Notional ValueExplained with Journal Entry Examples
What Is Notional Value?
Notional value is the total value of the assets that are controlled in a derivative contract.
Notional value is also sometimes referred to as notional amount or notional principal amount.
This will be the overall value of any assets involved in this contract and will be based on whatever the underlying asset’s value is as well as the number of units that are part of the contract.
Notional value is frequently used when discussing derivative contracts that are in the currency, options, or futures markets.
Notional Value Explained
Notional value is the total net amount of a derivative transaction.
It can be calculated by taking the price of one of the units in the contract and multiplying this by the number of units of the underlying assets.
The formula for notional value is:
Notional value = Contract Size x Underlying Price
The notional amount of a derivative contract is higher than the market value of the contract due to leverage.
Leverage allows an investor to use a small amount of money to control a larger amount.
If an investor wants to use financial leverage ratios, they can divide the notional value by the market value.
Here is the formula.
Leverage = Notional Value / Market Value
Computing Notional Value
Derivative contracts have a variety of different multipliers, such as volumes or weights, among others, to describe what the contract’s underlying asset is.
As an example, suppose an investor bought a futures contract for wheat of 5,000 bushels.
The notional values of this contract was $60,000 ($12/ bushel * 5,000 bushels).
But, since the investor is using leverage, they will pay the market value instead of the notional value.
This means if the market price is $8.00/per bushel, they will pay $40,000 for the futures contract ($8/bushel * 5,000).
Therefore, the investor utilized 1.5 times leverage ($60,000 / $40,000.
Whether an investor is calculating the market value or notional value, they need to multiply the number of units in the contract by either the market price or notional price.
Uses of Notional Value
Notional value is useful in assessing the risk in a portfolio as well as for other things, such as interest rate swaps, equity options, and foreign currency derivatives, as well as other contracts that have an underlying asset price.
Notional value is useful for analysts and investors when assessing risk.
It is quite commonly used when analyzing risk in a portfolio.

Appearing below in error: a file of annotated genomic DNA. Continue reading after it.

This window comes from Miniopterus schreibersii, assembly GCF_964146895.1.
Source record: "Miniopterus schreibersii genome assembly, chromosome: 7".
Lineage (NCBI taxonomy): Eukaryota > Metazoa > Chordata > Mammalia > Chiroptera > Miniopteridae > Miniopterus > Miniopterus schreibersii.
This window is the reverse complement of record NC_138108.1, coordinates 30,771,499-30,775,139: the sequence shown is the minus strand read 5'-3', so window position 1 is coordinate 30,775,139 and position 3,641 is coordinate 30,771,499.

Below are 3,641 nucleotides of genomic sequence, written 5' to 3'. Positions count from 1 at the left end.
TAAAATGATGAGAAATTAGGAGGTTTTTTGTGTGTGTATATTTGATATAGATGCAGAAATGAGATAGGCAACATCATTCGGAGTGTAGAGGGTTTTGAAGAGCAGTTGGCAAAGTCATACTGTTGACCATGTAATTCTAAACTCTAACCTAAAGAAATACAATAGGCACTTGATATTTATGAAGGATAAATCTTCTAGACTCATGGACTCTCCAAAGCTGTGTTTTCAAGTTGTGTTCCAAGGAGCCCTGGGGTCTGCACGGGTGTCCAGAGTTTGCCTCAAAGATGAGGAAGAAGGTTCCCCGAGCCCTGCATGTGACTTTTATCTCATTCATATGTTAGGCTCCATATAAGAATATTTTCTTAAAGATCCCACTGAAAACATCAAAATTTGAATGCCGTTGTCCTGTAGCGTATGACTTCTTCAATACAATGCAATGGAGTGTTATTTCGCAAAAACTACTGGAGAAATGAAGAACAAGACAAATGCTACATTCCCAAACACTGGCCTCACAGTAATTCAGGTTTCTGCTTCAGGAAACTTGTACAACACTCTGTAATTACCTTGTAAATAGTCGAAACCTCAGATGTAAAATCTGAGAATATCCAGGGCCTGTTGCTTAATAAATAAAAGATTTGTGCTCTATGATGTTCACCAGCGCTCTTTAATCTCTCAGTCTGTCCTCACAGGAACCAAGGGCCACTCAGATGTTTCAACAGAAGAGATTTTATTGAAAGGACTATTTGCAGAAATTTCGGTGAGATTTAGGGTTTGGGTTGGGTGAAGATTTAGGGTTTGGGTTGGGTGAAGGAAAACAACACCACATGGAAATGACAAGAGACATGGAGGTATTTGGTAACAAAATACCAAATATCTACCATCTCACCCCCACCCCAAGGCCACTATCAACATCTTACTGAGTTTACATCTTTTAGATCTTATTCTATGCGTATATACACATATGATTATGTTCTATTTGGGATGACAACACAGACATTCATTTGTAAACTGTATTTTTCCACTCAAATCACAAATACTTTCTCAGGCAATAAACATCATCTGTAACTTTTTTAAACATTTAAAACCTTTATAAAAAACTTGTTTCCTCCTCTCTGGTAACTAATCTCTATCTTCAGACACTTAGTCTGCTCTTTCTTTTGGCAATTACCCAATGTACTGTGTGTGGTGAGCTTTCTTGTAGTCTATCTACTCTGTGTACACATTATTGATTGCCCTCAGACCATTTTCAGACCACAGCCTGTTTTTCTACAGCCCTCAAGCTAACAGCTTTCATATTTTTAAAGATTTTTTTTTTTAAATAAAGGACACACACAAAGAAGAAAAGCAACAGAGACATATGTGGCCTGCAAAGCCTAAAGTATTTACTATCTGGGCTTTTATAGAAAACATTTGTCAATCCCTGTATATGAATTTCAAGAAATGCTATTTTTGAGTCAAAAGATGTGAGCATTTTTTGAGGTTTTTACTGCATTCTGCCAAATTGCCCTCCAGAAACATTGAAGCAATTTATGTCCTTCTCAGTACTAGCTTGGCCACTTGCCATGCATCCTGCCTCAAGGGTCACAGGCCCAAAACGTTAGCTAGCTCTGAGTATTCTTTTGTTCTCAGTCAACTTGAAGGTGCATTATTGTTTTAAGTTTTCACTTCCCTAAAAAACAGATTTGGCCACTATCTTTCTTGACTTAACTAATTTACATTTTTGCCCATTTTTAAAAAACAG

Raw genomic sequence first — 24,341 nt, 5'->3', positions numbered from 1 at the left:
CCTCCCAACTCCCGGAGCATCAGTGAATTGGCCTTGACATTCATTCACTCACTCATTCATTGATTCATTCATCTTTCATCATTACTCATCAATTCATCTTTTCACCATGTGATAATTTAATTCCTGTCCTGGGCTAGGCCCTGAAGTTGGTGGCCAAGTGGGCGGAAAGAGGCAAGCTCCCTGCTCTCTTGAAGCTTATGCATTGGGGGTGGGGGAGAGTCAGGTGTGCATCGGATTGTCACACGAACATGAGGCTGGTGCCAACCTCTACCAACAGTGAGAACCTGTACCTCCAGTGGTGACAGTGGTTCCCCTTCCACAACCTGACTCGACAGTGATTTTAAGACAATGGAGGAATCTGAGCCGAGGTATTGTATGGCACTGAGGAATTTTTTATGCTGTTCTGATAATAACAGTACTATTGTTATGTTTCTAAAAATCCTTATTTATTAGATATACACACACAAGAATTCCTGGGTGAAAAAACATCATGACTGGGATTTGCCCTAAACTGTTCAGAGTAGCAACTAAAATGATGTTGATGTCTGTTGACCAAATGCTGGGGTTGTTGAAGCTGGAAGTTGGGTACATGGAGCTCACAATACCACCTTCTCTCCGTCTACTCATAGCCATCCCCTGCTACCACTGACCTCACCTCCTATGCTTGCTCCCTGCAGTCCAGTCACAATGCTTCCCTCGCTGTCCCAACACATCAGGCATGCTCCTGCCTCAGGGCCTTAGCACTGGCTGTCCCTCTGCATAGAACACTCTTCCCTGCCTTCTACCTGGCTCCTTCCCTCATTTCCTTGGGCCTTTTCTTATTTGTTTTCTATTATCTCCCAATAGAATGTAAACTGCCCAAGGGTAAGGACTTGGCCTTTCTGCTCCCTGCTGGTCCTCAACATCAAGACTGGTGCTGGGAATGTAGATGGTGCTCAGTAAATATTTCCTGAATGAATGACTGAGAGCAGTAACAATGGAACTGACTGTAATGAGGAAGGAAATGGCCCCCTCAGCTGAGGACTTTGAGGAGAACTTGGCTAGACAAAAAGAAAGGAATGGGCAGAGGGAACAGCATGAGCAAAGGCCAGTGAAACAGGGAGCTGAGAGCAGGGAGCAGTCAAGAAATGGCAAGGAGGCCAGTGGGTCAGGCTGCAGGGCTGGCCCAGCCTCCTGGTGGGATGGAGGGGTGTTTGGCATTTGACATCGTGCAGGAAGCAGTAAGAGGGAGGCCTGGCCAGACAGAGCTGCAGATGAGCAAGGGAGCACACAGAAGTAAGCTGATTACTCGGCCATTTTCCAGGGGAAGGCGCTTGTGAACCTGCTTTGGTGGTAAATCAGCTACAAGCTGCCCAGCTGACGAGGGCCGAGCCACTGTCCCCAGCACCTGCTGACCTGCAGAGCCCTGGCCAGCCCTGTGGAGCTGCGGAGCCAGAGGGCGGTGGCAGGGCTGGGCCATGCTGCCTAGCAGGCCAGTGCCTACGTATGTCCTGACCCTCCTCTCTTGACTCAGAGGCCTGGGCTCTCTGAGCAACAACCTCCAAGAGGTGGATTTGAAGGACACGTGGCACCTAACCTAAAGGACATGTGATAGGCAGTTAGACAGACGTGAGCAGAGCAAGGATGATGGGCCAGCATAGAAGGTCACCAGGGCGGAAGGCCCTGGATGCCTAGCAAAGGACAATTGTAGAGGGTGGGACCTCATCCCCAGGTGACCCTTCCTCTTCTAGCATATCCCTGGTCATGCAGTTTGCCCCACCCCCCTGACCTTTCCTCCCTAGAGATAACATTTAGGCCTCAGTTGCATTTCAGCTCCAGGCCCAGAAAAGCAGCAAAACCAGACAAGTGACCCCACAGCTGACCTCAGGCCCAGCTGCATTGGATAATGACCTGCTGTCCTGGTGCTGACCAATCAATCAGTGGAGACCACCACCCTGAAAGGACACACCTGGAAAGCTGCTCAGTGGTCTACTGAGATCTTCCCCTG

Nominal value can be used to determine the hedge ratio needed to offset the portfolio’s risk as well.
Here is the formula an investor would use to use risk along with notional value to compute hedge ratios.
Hedge ratio = Cash exposure risk ÷ notional value of the related underlying asset
Interest Rate Swaps
For interest rate swaps, the notional value would be the specified value that would be used in determining the exchanged interest payments.
The counterparties would need to agree on the contract to exchange interest payments, which will be based on notional principal value.
Total Return Swaps
In a total return swap, one party pays a fixed or floating rate that is multiplied by a notional value amount and the decrease in notional value.
This payment is swapped for the payments that another party makes, which involve paying the appreciation of notional value.
In equity options, notional value is the value that is controlled by the option.
As an example, XYZ is trading for $50, and it has a certain XYZ call option that costs $5.00.
One of these equity options controls 500 underlying shares.
Suppose an investor purchased this option for $2,500 ($5.00 * 500).
The notional value of this option would be $25,000 ($50 * 500).
Therefore, by purchasing the stock option contract, the investor would potentially have control over 500 shares of stock for $2,500 rather than paying the market price of $25,000.
It is important to remember that notional value in the case of equity options is the value of the shares that the investor controls, not the transaction’s cost.
Foreign Currency Derivatives
Foreign exchange derivatives have two notional values.
Because two different currencies are involved in these transactions, both of the currencies have their own notional value.
- Notional value measures the value of the underlying asset in a derivatives contract.
- Notional value is often used in assessing portfolio risk. It can then be used to determine hedge ratios for offsetting the risk.
- The notional value of a derivatives contract will be higher than the market value because of leverage.
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